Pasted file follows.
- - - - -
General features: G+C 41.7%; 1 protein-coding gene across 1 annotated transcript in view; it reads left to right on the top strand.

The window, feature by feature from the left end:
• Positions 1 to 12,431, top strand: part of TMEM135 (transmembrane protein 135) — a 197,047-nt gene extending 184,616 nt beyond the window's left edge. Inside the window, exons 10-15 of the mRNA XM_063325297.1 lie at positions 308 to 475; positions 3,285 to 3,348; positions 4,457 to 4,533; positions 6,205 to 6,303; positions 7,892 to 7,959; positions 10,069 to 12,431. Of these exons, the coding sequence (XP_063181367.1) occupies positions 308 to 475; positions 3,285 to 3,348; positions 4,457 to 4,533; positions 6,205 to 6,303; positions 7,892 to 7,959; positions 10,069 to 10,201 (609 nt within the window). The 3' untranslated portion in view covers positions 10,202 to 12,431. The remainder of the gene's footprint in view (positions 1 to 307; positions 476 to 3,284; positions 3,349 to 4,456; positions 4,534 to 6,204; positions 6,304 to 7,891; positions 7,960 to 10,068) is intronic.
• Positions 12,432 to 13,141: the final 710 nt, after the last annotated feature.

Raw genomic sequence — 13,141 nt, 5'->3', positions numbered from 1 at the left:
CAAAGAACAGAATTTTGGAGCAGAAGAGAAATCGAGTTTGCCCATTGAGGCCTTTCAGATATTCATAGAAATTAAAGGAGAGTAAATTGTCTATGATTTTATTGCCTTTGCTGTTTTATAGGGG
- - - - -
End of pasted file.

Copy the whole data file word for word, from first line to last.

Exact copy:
General features: G+C 41.7%; 1 protein-coding gene across 1 annotated transcript in view; it reads left to right on the top strand.

The window, feature by feature from the left end:
• Positions 1 to 12,431, top strand: part of TMEM135 (transmembrane protein 135) — a 197,047-nt gene extending 184,616 nt beyond the window's left edge. Inside the window, exons 10-15 of the mRNA XM_063325297.1 lie at positions 308 to 475; positions 3,285 to 3,348; positions 4,457 to 4,533; positions 6,205 to 6,303; positions 7,892 to 7,959; positions 10,069 to 12,431. Of these exons, the coding sequence (XP_063181367.1) occupies positions 308 to 475; positions 3,285 to 3,348; positions 4,457 to 4,533; positions 6,205 to 6,303; positions 7,892 to 7,959; positions 10,069 to 10,201 (609 nt within the window). The 3' untranslated portion in view covers positions 10,202 to 12,431. The remainder of the gene's footprint in view (positions 1 to 307; positions 476 to 3,284; positions 3,349 to 4,456; positions 4,534 to 6,204; positions 6,304 to 7,891; positions 7,960 to 10,068) is intronic.
• Positions 12,432 to 13,141: the final 710 nt, after the last annotated feature.

Raw genomic sequence — 13,141 nt, 5'->3', positions numbered from 1 at the left:
CAAAGAACAGAATTTTGGAGCAGAAGAGAAATCGAGTTTGCCCATTGAGGCCTTTCAGATATTCATAGAAATTAAAGGAGAGTAAATTGTCTATGATTTTATTGCCTTTGCTGTTTTATAGGGG